1B03_CH_10 - Chapter 10 Externalities Copyright 2006...

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Copyright © 2006 Nelson, a division of Thomson Canada Ltd. Chapter 10 Externalities
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Copyright © 2006 Nelson, a division of Thomson Canada Ltd. Externalities Sometimes there are benefits and costs that arise  in the market that go uncompensated. These are called  externalities . positive  externality is a benefit that is enjoyed  by society, but society doesn’t pay to receive it. Example: I enjoy the shade from my neigbour’s  tree, and it doesn’t cost me anything.
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Copyright © 2006 Nelson, a division of Thomson Canada Ltd. A   negative  externality is a cost suffered by  society, and the instigator isn’t made to pay for  the damage they do. Example: my neighbour’s nasty dog barks all  night and keeps me awake, and my neighbour  doesn’t compensate me for my lost sleep.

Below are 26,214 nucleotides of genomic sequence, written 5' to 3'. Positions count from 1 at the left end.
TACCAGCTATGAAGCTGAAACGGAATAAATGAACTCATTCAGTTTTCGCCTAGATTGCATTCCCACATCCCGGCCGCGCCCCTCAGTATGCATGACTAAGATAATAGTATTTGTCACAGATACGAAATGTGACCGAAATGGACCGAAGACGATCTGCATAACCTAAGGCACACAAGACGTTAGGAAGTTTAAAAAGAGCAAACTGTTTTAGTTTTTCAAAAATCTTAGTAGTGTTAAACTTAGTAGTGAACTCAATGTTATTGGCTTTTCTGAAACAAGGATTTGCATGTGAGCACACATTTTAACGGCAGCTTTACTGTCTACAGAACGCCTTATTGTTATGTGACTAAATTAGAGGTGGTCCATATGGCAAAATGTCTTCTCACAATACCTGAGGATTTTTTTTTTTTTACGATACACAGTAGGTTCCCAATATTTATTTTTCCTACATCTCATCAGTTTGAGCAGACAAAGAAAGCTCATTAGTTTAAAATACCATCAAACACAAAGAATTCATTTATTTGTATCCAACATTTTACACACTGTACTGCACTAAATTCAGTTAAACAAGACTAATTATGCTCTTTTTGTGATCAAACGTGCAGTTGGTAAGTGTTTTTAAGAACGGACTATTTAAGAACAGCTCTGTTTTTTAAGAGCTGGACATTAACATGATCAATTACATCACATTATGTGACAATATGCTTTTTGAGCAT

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Copyright © 2006 Nelson, a division of Thomson Canada Ltd.   So, externalities are created when a market outcome affects  individuals other than buyers and sellers in  that market. cause welfare in a market to depend on more  than just the value to the buyers and cost to  the sellers. can lead to inefficient markets if buyers and  sellers do not take them into account when  deciding how much to consume and produce.
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Copyright © 2006 Nelson, a division of Thomson Canada Ltd. Negative externalities lead markets to produce  more than is socially desirable. Positive externalities lead markets to produce  less than is socially desirable. Consider the market for steel:
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Copyright © 2006 Nelson, a division of Thomson Canada Ltd. Negative Externalities Equilibrium Supply (Private Cost) Demand (Private Value) Q market
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Copyright © 2006 Nelson, a division of Thomson Canada Ltd. If steel factories emit pollution, the cost 
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This note was uploaded on 03/11/2011 for the course ECON 1B03 taught by Professor Hannahholmes during the Spring '08 term at McMaster University.

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1B03_CH_10 - Chapter 10 Externalities Copyright 2006...

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